Queensland Backing Renewable Hydrogen Fuel Projects to Drive Heavy Transport

Renderings of the proposed Kogan Renewable Hydrogen Demonstration Plant

Renderings of the proposed Kogan Renewable Hydrogen Demonstration Plant

Queensland, New South Wales and Victoria have announced a collaboration on a renewable hydrogen refuelling network for heavy transport and logistics along Australia’s eastern seaboard.

‘Green’ or renewable hydrogen is created when the power needed for the electrolysis process is generated via renewable sources such as wind, solar or hydro power.

Under the Memorandum of Understanding, the States have agreed to collaborate on the development of the east coast hydrogen refuelling network that will include the nation’s most critical roads and highways, starting with the Hume Highway, the Pacific Highway and the Newell Highway.

Although no timeline has yet been announced for the project, Queensland Minister for Energy, Renewables and Hydrogen Mick de Brenni said hydrogen presents an enormous opportunity for the State, including emissions reduction opportunities and fuel security benefits.

“When you consider the impacts of the COVID pandemic and international conflicts, it’s clear Australia must achieve energy independence, to shield our nation from foreign companies and foreign powers,” said Mr de Brenni.

“Low emissions electricity and hydrogen fuelled heavy transport will sit at the heart of the renewable energy eco-system.

“Transport is the fastest growing sector for emissions and ironically it could also be the key to reducing them.

“Transport applications are one of the most economic uses of hydrogen, where it is already competitive with diesel on a cost-of-fuel basis.”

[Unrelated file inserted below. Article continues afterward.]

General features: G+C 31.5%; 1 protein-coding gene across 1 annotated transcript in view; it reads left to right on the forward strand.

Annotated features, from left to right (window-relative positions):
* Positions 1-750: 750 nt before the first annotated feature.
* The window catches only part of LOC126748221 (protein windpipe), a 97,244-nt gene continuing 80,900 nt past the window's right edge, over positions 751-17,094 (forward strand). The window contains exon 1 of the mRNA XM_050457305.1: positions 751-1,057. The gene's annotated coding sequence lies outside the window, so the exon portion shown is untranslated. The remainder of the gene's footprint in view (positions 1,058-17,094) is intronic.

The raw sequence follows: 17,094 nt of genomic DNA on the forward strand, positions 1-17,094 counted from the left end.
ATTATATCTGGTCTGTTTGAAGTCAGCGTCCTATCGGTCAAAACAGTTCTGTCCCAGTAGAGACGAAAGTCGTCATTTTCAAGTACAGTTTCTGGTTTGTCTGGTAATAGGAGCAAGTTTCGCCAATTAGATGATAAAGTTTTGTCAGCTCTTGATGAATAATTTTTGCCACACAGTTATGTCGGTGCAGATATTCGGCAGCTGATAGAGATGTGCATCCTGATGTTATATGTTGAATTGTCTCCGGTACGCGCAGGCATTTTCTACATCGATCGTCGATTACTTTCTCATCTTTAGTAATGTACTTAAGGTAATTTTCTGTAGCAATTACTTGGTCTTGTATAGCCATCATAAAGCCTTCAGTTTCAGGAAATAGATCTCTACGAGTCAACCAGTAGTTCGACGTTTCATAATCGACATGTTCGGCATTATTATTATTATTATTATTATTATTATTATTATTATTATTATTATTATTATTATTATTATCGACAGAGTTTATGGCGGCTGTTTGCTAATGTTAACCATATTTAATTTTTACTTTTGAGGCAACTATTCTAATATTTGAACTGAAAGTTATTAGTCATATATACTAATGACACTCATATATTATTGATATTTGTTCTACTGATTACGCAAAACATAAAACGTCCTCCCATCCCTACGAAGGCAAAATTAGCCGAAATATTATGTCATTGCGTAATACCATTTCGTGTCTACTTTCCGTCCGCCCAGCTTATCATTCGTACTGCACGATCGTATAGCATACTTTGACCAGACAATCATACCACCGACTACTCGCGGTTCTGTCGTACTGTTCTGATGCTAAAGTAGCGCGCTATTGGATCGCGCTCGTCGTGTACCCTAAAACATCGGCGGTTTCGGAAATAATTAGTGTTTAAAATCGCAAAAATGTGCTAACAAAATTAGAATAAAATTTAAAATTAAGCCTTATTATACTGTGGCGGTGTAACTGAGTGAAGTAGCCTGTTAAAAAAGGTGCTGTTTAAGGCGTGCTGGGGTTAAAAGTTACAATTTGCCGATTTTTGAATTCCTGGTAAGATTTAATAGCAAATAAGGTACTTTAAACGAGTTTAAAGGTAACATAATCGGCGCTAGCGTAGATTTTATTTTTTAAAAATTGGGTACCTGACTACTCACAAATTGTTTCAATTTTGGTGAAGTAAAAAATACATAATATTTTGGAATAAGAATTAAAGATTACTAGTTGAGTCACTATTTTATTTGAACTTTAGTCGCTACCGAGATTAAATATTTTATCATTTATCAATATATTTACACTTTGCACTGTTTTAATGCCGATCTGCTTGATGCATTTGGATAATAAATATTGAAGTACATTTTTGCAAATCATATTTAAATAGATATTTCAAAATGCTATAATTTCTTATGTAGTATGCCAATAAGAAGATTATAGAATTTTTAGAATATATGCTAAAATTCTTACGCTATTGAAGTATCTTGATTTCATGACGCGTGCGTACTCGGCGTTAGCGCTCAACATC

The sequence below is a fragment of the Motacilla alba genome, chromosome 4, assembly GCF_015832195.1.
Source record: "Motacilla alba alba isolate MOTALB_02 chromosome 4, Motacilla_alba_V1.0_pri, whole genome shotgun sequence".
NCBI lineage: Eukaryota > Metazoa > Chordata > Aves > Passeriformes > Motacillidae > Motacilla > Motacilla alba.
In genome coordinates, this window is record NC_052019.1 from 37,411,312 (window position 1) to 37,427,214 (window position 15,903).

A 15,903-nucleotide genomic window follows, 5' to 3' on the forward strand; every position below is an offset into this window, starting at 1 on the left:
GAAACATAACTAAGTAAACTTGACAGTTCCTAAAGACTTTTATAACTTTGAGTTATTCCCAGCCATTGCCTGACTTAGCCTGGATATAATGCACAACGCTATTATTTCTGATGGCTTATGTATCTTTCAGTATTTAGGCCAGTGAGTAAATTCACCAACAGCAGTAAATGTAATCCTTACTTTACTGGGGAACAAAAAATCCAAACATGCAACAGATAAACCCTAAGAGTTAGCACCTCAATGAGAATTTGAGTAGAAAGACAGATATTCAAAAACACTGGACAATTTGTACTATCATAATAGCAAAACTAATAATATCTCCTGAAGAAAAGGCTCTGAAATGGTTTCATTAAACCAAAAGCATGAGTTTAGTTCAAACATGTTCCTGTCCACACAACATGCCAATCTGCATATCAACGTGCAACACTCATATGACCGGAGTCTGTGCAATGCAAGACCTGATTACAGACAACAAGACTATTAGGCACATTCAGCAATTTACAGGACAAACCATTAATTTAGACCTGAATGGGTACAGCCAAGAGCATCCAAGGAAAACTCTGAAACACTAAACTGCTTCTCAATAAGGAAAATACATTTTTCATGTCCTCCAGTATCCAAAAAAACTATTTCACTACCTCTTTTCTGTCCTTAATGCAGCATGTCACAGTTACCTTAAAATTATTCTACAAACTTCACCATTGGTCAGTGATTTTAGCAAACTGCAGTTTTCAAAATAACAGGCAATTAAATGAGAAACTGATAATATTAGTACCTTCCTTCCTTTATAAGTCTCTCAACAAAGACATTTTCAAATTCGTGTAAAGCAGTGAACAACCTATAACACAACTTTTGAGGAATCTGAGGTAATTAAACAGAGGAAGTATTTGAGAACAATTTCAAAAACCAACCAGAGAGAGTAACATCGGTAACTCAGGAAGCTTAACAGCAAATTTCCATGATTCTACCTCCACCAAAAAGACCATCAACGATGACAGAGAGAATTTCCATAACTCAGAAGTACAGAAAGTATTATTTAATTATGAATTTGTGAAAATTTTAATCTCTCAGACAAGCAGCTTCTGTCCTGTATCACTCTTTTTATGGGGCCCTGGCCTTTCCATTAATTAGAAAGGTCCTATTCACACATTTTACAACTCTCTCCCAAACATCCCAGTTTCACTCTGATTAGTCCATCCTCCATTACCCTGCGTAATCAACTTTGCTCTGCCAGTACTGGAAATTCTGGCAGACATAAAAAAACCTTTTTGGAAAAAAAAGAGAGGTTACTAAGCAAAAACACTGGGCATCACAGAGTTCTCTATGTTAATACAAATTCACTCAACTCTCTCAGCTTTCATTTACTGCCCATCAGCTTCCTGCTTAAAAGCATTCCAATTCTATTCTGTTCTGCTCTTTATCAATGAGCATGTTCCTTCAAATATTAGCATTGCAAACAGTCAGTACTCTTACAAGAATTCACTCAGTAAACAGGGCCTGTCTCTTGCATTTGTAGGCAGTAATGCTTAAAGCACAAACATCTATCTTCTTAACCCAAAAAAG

The news comes on top of an announcement that the construction of a renewable hydrogen plant and refuelling facility for heavy transport is expected to start in the next six months in Queensland’s Western Downs region.

The Kogan Renewable Hydrogen Demonstration Plant near Chinchilla will receive funding from the Queensland Government to the tune of $28.9 million and publicly owned CS Energy has appointed IHI Engineering Australia (a subsidiary of IHI Corporation Japan) to construct the facility.

The plant is expected to produce 50,000kg of renewable hydrogen each year once it becomes operational in 2023, and Mr de Brenni said that the plant’s hydrogen electrolyser will only be powered by behind-the-meter solar energy, “making it one of the few truly renewable hydrogen projects in Australia.”

“Queensland has a unique competitive advantage in the production of renewable hydrogen, with our proximity to Asia, established infrastructure, manufacturing capabilities and renewable energy generation,” said Mr de Brenni.

The demonstration project includes the co-location of a solar farm, battery, hydrogen electrolyser, hydrogen fuel cell, hydrogen storage and out-loading facility.

It will be built next to CS Energy’s Kogan Creek Power Station, but will only be powered by renewable energy from the solar farm.

Construction is expected to begin in September 2022 once all relevant development approvals have been finalised and CS Energy will operate and maintain the plant once it is completed.

Source: Motor Trader e-Magazine (April 2022) 

20 April 2022

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